People who say “yes” to serving on your Board are good-hearted people, and they probably love your mission. In fact, they probably said “yes” because they want to help and they want to make a difference.
Unfortunately, they don’t know squat about serving on a Board.
Without a solid understanding, they’ll gravitate to whatever looks familiar, easy, or fun. That’s why some want to talk about the napkin color for the upcoming gala, and others want to micromanage. They’re in their comfort zone and they’re not planning on coming out.
When you expect your Board to help with fundraising when they don’t understand how good fundraising works, it’s like chasing a unicorn. You’re never going to catch it because it doesn’t exist.
Want to help your Board become a group of fired-up Ambassadors for your cause, and WILLING to help raise money? It’s pretty simple really. Teach them.
There’s no Board police to show up and write your Board members a ticket for not doing their job. If you want your Board to be different, you need to take the initiative and do whatever you need to do to help them learn to do their job well.
Like I always say, a little education goes a long way.
Teach them about their roles and responsibilities. Help them understand what a Board does and doesn’t do. Explain fundraising to them in some simple terms that they can grasp. Show them you’re there to support them to be successful.
I know you may be annoyed at the thought of training your Board, but what happens if you don’t? You can keep doing what you’ve been doing, and you’ll get what you always got. If you want something different, you must DO something different.
I’m convinced that if you want to help more people, you need to raise more money. And to do that, you need your Board to help.
You CAN have a great Board – a Board that raises money, spreads your message, advocates your mission, supports your staff and is fully engaged and excited about their role with the nonprofit.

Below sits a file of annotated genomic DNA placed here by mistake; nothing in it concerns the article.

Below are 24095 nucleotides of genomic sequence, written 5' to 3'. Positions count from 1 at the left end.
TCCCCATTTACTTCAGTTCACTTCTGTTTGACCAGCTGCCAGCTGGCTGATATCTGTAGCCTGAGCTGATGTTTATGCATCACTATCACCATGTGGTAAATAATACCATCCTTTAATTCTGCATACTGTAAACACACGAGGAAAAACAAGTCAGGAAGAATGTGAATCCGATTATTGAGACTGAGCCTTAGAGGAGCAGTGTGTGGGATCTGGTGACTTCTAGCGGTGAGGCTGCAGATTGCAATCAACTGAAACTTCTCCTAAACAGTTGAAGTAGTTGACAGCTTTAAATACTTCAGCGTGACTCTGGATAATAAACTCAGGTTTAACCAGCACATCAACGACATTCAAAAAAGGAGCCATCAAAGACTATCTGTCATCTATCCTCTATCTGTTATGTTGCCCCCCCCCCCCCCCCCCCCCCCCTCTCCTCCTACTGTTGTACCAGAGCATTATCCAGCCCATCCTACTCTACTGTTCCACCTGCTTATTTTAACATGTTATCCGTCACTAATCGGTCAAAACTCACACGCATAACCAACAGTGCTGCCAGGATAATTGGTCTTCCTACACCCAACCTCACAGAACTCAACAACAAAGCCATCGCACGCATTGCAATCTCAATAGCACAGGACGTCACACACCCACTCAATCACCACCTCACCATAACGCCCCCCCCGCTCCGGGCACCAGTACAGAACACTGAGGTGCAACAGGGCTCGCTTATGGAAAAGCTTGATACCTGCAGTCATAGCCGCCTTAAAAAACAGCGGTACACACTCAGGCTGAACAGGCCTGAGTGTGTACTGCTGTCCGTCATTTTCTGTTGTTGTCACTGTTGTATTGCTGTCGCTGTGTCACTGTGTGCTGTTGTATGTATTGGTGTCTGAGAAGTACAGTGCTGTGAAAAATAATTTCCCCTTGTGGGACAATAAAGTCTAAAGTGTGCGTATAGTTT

Want more help moving your Board in the right direction? Check out my new (and free!) video series called “Build Your Best Fundraising Board Ever!” http://getfullyfunded.com/
It’s not rocket science by any stretch. It’s about being considerate and polite. And it’s about building the relationship on purpose.
We’re all used to the way relationships naturally grow. Think about people you are close to. How did you meet? What did you do early in the relationship?
It seems to get weird when we’re doing it on purpose. But it doesn’t have to be.
Remember that you’re helping draw people closer to your nonprofit so they can be a bigger part of the work you’re doing to change lives. That’s all. As long as your intention is honorable, you have no reason to feel wonky about getting to know your donors.
The most successful nonprofits are the ones who have figured this out, and are working to engage their donors. I know you can do this, too.
Here are some of my best tips to build those critical donor relationships.
- Focus on the right people. Not everyone is your donor. Not everyone cares about your cause. If you try to build a relationship with someone who isn’t ideal, you’ll never see the results you really want. So spend time with people who are the best donors for your nonprofit and whose interests match your organization’s mission.
- Don’t try to get married on the first date. Relationships take time to develop. People who come on too strong too early in the relationship are usually labeled “creepy.” Get to know your donor first before you ask her for a big commitment like giving you a chunk of money.
- Build the Know, Like, and Trust factor. Help your donors and donor prospects get to know you and your nonprofit. Give them reasons to like you and what you’re doing. Share your dreams and vision, and why they matter. Then do everything you can to build trust, from giving and keeping your word, to showing you can manage money well. People give where they believe their money will be used wisely. No one gives to a cause they don’t like or trust.